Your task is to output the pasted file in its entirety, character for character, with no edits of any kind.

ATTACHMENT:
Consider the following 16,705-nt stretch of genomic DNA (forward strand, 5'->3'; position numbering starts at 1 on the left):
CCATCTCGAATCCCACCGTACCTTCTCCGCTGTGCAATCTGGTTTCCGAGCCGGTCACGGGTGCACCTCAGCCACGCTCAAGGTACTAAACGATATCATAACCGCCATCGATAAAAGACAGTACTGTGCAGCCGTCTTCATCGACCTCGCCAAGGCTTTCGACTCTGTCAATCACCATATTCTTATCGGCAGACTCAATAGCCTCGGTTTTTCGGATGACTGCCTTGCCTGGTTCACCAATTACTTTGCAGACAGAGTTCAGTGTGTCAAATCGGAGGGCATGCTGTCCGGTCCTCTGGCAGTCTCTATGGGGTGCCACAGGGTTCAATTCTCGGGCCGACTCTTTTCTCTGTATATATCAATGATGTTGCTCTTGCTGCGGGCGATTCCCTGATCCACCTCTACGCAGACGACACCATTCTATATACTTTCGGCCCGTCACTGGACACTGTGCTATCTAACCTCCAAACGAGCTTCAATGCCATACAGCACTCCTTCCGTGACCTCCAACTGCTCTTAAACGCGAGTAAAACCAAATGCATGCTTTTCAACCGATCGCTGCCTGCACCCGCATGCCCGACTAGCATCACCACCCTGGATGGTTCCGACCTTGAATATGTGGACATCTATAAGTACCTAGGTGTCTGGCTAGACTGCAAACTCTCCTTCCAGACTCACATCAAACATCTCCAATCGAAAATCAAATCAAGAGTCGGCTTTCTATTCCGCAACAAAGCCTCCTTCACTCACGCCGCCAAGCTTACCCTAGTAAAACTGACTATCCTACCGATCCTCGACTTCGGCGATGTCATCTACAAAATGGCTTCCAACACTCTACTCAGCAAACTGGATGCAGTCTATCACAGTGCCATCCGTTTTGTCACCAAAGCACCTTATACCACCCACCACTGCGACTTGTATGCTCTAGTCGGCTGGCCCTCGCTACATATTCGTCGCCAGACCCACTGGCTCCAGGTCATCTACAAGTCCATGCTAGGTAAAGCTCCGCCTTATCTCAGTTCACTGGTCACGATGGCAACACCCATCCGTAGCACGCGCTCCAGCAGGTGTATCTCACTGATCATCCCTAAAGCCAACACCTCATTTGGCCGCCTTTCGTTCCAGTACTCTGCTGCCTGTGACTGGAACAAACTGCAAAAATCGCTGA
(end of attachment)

Consider the following 16,705-nt stretch of genomic DNA (forward strand, 5'->3'; position numbering starts at 1 on the left):
CCATCTCGAATCCCACCGTACCTTCTCCGCTGTGCAATCTGGTTTCCGAGCCGGTCACGGGTGCACCTCAGCCACGCTCAAGGTACTAAACGATATCATAACCGCCATCGATAAAAGACAGTACTGTGCAGCCGTCTTCATCGACCTCGCCAAGGCTTTCGACTCTGTCAATCACCATATTCTTATCGGCAGACTCAATAGCCTCGGTTTTTCGGATGACTGCCTTGCCTGGTTCACCAATTACTTTGCAGACAGAGTTCAGTGTGTCAAATCGGAGGGCATGCTGTCCGGTCCTCTGGCAGTCTCTATGGGGTGCCACAGGGTTCAATTCTCGGGCCGACTCTTTTCTCTGTATATATCAATGATGTTGCTCTTGCTGCGGGCGATTCCCTGATCCACCTCTACGCAGACGACACCATTCTATATACTTTCGGCCCGTCACTGGACACTGTGCTATCTAACCTCCAAACGAGCTTCAATGCCATACAGCACTCCTTCCGTGACCTCCAACTGCTCTTAAACGCGAGTAAAACCAAATGCATGCTTTTCAACCGATCGCTGCCTGCACCCGCATGCCCGACTAGCATCACCACCCTGGATGGTTCCGACCTTGAATATGTGGACATCTATAAGTACCTAGGTGTCTGGCTAGACTGCAAACTCTCCTTCCAGACTCACATCAAACATCTCCAATCGAAAATCAAATCAAGAGTCGGCTTTCTATTCCGCAACAAAGCCTCCTTCACTCACGCCGCCAAGCTTACCCTAGTAAAACTGACTATCCTACCGATCCTCGACTTCGGCGATGTCATCTACAAAATGGCTTCCAACACTCTACTCAGCAAACTGGATGCAGTCTATCACAGTGCCATCCGTTTTGTCACCAAAGCACCTTATACCACCCACCACTGCGACTTGTATGCTCTAGTCGGCTGGCCCTCGCTACATATTCGTCGCCAGACCCACTGGCTCCAGGTCATCTACAAGTCCATGCTAGGTAAAGCTCCGCCTTATCTCAGTTCACTGGTCACGATGGCAACACCCATCCGTAGCACGCGCTCCAGCAGGTGTATCTCACTGATCATCCCTAAAGCCAACACCTCATTTGGCCGCCTTTCGTTCCAGTACTCTGCTGCCTGTGACTGGAACAAACTGCAAAAATCGCTGA